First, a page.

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Foundation Training with Ben Greenfield: Diving into the Nitty Gritty (Part 2)

In Part 1, I shared small tweaks made in one session with Ben Greenfield. There’s so much more to Foundation Training. As Ben would say, “Let’s put on our propeller hats” and take a closer look at the biomechanics that make FT so effective.

Our modern lifestyle directly contradicts and weakens important core stability, taking our bodies out of correct alignment. Some people say the human body is lazy, while others claim that it is brilliantly adaptive. Both are true. Our bodies try to make whatever we’re doing easier. This compensatory pattern often leads to chronic pain and breakdown of joints. When sitting for long periods of time, the body begins to shut down: muscles become weaker and dormant, no longer supporting the spine. Sitting at desks, spending too much time looking at computer screens, texting, and spending time in undesirable positions all lead to accelerated breakdown of the spine.

When it comes to FT, our bodies still seek the path of ease and familiarity. To combat the tendency of routine movement, each FT exercise is accompanied by 20-30 cues to remind the body how to maximize the effectiveness of each exercise. In order to restore proper muscle function, the muscles must first become flexible enough to move, glide, and contract. The goal with each FT exercise is to pull the muscle long, restoring its functional length, followed by addition of appropriate tension to ignite the muscle.

Adding tension to the right place at the right time helps the muscle avoid slack. Each muscle should act as a pulley, taking tension and compression off the surrounding joints. Before creating this pulley system, it is crucial to learn how to properly use the muscles of the pelvis to create an anchor, giving something to pull against.

This is where the precise eye of a certified FT instructor comes in handy. An instructor knows where muscles attach (anatomy) and how rotational movement (biomechanics) help to restore length to each muscle or muscle group. An instructor identifies any undesirable adaptations the body is making. Most people segregate and compartmentalize when strengthening a muscle. Rather than an isolating exercise like crunches, FT uses combined chains of movement, encouraging core muscles to work together.

Key principles of Foundation Training

·      Decompression: Decompression breathing, if done well, acts as a pulley system, increasing tension on the posterior chain and the glutes. Decompression breathing reprograms the axial skeleton to use pulley systems around the ribcage to lengthen and decompress the torso and awaken the deep muscles of the core.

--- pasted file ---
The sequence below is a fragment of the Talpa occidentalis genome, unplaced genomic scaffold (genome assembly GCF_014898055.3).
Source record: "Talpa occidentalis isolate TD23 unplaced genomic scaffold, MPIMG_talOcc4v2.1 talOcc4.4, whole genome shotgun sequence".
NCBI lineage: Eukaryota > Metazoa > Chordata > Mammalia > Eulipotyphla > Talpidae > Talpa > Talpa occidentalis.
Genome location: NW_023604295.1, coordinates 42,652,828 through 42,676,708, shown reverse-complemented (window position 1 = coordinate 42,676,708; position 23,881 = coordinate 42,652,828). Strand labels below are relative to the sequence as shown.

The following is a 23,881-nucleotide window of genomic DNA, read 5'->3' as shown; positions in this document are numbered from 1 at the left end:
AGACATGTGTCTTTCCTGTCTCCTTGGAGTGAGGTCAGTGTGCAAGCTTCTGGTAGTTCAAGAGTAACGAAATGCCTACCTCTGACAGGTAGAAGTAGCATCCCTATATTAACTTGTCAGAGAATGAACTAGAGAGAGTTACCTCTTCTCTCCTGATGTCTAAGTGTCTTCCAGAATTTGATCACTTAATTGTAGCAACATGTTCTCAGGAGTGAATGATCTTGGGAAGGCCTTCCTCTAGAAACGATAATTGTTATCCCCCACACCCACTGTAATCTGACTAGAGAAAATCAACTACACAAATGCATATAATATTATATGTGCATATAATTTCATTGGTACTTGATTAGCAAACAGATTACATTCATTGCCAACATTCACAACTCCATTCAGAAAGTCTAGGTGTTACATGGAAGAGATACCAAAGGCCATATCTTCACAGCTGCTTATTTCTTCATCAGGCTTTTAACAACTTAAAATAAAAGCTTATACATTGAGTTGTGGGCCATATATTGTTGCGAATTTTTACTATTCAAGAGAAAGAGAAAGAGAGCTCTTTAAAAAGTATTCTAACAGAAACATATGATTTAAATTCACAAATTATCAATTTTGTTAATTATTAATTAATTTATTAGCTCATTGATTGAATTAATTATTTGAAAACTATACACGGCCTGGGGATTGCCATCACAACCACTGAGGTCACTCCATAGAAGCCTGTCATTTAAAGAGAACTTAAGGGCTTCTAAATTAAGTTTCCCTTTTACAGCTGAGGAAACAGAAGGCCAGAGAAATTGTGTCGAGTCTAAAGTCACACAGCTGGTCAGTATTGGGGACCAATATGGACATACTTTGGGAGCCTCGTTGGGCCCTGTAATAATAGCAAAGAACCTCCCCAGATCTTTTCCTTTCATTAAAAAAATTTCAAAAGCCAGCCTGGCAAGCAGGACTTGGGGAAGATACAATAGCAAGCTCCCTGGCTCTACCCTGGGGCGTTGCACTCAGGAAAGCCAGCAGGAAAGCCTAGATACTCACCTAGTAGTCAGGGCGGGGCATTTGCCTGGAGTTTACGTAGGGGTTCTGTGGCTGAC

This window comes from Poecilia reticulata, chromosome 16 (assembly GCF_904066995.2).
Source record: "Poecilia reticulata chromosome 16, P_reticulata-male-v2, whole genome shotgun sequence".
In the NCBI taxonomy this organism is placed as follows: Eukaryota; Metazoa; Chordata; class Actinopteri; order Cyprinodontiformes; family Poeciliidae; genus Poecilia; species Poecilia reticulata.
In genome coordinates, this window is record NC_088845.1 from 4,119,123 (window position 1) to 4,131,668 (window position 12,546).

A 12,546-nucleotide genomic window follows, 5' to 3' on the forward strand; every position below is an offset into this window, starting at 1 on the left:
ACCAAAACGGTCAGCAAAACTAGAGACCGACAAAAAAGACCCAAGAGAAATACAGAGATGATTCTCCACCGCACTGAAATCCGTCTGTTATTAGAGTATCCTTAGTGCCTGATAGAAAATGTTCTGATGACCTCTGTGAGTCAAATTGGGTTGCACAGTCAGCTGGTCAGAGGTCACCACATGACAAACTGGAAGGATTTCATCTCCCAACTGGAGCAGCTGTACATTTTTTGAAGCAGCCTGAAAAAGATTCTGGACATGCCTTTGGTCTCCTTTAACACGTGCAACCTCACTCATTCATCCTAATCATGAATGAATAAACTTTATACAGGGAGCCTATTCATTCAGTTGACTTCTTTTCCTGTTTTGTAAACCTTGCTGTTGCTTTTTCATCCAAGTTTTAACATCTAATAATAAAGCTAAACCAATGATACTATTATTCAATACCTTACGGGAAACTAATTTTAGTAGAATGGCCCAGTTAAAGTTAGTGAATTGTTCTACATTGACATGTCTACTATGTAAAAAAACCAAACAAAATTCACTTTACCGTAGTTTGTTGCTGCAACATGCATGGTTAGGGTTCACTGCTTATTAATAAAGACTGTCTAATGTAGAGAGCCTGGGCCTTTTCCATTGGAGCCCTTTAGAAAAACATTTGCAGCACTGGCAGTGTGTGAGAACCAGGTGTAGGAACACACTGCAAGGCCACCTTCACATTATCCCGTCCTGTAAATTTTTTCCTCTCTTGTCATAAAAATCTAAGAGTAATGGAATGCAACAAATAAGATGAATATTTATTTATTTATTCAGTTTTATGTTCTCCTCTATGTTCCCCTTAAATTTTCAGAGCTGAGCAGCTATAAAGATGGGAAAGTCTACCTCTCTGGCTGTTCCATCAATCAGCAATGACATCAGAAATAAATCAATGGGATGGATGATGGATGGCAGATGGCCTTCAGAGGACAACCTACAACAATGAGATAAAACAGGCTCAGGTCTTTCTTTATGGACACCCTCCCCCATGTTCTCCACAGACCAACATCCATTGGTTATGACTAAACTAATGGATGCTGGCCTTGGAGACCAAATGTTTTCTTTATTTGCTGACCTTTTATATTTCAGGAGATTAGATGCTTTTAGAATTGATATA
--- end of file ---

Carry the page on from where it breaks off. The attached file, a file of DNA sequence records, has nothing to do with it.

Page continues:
Proper breathing opens and rotates the limbs. Dr. Goodman, in his book True to Form, describes the specific structural effects of deep and expansive breathing:

“When the sternum lifts and expands outwardly it lifts the ribcage, pushing the shoulders into external rotation, opening up the chest and allowing more room for oxygen. Put simply, as air fills the rib cage, the axial skeleton expands, lifting the sternum, rotating the upper extremities externally, which allows space for the lungs to breathe and also helps to lift and support the weight of the head against the downward pull of gravity.

During decompression breathing the front, sides, and back of the ribcage are pulled up and away from the pelvis. On the exhale, the bellybutton is drawn in to brace the length gained on the inhale. The ribcage should lift and expand on the inhale and stay in that position on the exhale, while all of the deep core muscles work to hold it there. When done well, decompression breathing allows much more space between each vertebra. This reeducates the deep trunk (core) muscles to become longer (more decompressed) and stronger, and eventually our muscles begin to remember that part of their job is to hold us up. The new norm allows our spine to be much more decompressed and stable.”

·      Anchoring: The muscles of the pelvis, glutes, hamstrings, adductors, and iliacus help create an equal downward pull on the pelvis --- an anchor. To create space and tension that supports the entire body, we must have something from which to pull upward or against. We need an anchor in order to maintain expansive posture.